Mickey Spillane

Mickey Spillane

Mickey Spillane was an American crime novelist whose first novel, I, The Jury, introduced his famous character, Mike Hammer.

My first encounter with Mickey Spillane was in high school. It was in 1983 when I got hold of a paperback copy of I, The Jury. Mike Hammer came in to investigate his best friend’s murder. He saw his best friend dead, shot in the stomach. An angry and vengeful Mike Hammer promised to seek the murderer and kill him the way his best friend had died. The impact was vivid in my memory that I also consider Mickey Spillane as one of my influences.


Mickey Spillane was born Frank Morrison Spillane on 9 March 1918 in Brooklyn, New York. He grew up in Elizabeth New Jersey as the only child of an Irish bartender father and a Scottish mother. Mickey Spillane began writing in high school. He attended Fort Hays State College in Kansas and worked in various jobs. During World War II, he enlisted in the Army Air Corps, becoming a fighter pilot and a flight instructor.

It was during one of his flights when he flew over Murrells Inlet, South Carolina when he said, “That is where I want to live.” and he did. In 1989, Hurricane Hugo ravaged his Murrells Inlet house to such a degree it had to be almost entirely reconstructed.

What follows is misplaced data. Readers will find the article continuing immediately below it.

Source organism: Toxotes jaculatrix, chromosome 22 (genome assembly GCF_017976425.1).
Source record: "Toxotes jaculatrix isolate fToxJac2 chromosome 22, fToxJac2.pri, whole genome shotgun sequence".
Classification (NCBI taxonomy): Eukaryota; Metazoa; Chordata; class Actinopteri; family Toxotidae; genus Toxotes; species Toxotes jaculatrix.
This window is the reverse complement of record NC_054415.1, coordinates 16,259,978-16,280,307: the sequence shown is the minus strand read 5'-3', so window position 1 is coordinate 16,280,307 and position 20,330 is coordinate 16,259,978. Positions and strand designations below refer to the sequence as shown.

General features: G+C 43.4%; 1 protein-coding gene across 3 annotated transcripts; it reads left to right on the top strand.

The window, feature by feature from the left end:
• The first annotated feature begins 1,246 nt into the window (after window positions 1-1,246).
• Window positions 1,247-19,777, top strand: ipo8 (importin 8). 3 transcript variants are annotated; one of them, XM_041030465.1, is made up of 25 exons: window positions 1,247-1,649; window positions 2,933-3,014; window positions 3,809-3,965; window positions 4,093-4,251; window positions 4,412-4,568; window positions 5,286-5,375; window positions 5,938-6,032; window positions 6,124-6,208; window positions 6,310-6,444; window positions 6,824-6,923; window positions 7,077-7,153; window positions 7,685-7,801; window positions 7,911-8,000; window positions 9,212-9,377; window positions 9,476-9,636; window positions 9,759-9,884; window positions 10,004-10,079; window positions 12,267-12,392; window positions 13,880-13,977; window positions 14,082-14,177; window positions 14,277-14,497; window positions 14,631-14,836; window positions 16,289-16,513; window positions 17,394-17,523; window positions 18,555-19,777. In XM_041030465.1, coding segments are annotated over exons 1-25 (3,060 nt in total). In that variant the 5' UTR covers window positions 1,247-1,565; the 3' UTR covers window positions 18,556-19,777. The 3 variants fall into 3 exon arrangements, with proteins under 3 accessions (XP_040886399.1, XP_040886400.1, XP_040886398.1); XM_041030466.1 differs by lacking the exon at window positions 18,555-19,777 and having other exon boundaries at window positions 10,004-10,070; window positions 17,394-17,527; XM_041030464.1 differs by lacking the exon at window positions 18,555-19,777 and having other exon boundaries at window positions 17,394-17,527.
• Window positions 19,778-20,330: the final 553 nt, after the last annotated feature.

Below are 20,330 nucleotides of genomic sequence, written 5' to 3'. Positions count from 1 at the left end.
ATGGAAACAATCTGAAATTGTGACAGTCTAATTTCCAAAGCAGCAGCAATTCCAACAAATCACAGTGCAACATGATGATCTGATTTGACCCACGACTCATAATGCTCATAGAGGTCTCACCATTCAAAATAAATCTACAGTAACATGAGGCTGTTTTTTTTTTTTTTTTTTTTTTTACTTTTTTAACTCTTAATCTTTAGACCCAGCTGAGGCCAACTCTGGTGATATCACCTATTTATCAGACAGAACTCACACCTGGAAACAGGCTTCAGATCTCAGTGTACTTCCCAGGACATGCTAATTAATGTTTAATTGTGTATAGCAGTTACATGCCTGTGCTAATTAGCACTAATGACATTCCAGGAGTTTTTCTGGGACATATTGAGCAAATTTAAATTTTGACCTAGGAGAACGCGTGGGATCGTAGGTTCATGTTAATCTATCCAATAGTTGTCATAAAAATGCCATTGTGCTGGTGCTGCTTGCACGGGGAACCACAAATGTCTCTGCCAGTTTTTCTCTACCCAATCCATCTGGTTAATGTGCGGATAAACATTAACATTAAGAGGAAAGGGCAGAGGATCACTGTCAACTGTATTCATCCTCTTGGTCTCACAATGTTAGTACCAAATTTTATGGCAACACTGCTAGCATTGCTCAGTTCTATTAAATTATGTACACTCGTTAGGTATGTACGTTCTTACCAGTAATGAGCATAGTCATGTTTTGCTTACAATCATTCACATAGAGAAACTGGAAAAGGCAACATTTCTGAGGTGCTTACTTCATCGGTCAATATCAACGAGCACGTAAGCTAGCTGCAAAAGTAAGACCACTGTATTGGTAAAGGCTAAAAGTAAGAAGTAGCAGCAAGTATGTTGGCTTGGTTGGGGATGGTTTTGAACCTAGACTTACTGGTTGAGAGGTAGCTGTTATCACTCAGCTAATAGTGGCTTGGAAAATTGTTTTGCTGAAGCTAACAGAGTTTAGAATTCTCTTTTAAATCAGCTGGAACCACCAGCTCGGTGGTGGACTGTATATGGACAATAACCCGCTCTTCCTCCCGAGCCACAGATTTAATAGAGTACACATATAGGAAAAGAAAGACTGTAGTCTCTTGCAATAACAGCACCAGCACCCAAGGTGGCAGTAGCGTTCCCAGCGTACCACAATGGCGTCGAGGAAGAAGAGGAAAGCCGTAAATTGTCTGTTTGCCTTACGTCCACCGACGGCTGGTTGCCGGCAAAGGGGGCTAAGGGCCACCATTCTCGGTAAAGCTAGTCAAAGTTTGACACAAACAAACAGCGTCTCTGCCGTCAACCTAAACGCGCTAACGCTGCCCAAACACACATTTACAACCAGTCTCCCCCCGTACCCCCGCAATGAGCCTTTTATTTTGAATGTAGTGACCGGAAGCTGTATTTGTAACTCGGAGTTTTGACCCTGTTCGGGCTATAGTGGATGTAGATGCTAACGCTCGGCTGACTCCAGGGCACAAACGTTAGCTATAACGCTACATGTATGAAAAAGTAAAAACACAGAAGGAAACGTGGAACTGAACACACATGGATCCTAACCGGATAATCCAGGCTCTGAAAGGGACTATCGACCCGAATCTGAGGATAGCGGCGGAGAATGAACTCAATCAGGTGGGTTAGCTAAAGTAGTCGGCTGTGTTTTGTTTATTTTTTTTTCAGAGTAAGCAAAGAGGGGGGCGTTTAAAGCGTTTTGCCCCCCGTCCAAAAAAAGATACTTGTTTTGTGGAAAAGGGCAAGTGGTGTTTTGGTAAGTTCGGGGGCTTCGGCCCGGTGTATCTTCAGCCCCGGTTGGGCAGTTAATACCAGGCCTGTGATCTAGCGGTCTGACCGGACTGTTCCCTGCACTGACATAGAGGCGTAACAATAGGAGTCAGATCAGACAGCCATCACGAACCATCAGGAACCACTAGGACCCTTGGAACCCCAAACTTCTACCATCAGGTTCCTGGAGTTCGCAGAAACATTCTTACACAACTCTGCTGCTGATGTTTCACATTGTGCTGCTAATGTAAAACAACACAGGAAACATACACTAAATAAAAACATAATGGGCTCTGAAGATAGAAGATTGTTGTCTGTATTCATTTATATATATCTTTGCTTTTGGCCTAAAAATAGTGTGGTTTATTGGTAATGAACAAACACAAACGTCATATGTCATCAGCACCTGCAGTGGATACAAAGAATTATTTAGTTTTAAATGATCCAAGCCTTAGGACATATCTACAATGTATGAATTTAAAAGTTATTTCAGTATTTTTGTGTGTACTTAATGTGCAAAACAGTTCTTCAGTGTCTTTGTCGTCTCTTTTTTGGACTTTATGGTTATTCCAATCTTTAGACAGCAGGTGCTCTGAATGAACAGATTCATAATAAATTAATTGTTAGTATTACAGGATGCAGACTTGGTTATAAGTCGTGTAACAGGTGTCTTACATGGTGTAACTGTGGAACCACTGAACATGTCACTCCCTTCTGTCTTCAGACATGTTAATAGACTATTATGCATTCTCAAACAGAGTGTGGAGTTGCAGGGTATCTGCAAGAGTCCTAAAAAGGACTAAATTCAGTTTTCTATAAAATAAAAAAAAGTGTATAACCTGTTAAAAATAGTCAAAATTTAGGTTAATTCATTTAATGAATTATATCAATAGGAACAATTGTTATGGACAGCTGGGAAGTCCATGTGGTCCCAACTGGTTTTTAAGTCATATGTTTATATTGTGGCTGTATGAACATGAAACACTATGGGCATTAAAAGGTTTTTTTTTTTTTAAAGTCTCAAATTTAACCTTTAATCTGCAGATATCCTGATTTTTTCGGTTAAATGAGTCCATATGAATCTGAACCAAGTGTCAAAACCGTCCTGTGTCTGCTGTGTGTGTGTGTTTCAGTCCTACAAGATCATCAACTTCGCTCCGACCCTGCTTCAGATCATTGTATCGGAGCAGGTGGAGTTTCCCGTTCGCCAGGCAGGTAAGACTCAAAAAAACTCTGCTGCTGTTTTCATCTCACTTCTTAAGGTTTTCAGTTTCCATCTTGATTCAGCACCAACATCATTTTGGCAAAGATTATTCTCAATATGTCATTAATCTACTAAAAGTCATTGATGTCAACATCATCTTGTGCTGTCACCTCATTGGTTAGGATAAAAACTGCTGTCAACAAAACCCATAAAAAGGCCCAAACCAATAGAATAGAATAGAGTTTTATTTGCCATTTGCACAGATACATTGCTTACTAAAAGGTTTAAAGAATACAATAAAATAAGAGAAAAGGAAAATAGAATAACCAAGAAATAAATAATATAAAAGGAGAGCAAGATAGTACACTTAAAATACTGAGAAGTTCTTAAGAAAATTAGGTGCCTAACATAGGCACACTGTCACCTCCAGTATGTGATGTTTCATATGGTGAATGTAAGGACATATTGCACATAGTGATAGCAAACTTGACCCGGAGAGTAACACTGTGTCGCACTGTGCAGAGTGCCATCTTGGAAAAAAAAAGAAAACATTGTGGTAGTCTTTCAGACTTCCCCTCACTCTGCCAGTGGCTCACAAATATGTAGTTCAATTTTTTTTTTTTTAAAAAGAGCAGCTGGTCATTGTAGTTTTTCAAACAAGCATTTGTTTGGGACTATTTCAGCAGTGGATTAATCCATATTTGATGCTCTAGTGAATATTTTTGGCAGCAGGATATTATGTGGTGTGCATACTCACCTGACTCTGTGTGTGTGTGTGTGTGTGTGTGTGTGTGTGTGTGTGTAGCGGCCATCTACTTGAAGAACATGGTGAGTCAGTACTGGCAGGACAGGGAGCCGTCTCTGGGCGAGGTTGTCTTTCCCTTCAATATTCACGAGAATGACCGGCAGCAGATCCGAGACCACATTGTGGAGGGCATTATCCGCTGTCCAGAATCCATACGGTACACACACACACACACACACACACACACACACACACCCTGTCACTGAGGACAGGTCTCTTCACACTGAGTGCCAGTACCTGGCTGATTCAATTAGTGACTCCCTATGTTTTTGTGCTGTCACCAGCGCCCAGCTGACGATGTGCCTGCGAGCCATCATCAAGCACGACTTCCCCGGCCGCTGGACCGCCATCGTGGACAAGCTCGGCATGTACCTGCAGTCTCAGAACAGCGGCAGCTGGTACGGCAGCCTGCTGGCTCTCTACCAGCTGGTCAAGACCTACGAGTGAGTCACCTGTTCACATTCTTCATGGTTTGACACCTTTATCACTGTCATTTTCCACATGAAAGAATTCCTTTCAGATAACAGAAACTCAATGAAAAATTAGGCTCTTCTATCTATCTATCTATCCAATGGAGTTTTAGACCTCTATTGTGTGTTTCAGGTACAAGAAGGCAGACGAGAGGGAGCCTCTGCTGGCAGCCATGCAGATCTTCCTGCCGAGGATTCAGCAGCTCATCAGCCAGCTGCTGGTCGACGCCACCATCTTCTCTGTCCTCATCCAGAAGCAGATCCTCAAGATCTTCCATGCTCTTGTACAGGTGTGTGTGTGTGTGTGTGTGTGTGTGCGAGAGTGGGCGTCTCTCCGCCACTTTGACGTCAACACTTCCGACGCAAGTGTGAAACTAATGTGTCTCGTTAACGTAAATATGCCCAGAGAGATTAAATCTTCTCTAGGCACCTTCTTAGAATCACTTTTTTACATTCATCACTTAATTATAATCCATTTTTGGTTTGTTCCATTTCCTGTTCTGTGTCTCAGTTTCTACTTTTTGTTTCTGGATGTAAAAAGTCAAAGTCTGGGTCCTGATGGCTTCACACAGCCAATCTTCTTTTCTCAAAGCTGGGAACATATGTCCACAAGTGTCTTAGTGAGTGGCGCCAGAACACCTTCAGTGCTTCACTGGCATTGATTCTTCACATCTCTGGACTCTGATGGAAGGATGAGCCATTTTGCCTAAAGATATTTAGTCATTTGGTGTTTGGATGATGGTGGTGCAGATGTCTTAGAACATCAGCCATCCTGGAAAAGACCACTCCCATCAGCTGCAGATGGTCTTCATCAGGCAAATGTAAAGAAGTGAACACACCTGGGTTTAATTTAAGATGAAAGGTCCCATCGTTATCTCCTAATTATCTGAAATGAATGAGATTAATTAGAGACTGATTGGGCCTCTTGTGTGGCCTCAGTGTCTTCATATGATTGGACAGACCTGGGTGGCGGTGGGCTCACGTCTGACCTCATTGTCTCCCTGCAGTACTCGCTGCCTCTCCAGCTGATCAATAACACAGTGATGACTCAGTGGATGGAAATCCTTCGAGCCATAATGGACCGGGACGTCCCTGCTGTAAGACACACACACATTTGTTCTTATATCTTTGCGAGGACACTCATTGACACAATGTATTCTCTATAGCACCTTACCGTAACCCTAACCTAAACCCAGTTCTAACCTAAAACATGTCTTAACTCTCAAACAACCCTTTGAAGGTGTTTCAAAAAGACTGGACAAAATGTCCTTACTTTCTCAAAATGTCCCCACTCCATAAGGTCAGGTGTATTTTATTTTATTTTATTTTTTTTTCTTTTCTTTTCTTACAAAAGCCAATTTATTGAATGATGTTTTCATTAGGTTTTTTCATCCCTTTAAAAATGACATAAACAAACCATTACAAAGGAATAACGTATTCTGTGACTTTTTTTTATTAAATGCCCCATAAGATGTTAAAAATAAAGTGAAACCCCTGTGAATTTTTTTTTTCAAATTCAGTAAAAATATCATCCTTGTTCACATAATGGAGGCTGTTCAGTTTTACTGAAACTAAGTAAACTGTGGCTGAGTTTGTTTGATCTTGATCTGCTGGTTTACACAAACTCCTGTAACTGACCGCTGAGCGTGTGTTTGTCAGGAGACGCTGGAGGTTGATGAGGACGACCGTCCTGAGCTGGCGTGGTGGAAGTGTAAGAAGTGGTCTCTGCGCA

Mickey Spillane married thrice. His first wife, Mary Ann Pearce, whom he had four children. His second wife, singer Sherri Malinou, and his third wife, Jane Rogers Johnson.


Spillane started as a writer for comic books while working as a salesman. In fact, Mike Hammer was originally planned as a comic book character.

In the mid-1940s he became a flight instructor in Greenwood, Mississippi. There, he met and married Mary Ann Pearce in 1945. The couple wanted to buy a country house in the town of Newburgh, New York. So Spillane decided to boost his bank account by writing a novel. In 19 days he wrote I, the Jury.

He was also an actor. Several Mike Hammer novels became movies, including The Girl Hunters (1963). In that film, Spillane himself appeared as Mike Hammer. This is one of the few occasions in film history in which an author of a popular literary hero has portrayed his own character.

Although some critics say Spillane’s characters were stereotypes, Spillane had a “flair for fast-action writing”. His prose “is lean and spare” and authentic. His works broke new ground for American crime fiction. American comic book writer Frank Miller mentioned Spillane as his influence for his own hard-boiled style.

Spillane died July 17, 2006 at his home in Murrells Inlet, of pancreatic carcinoma.

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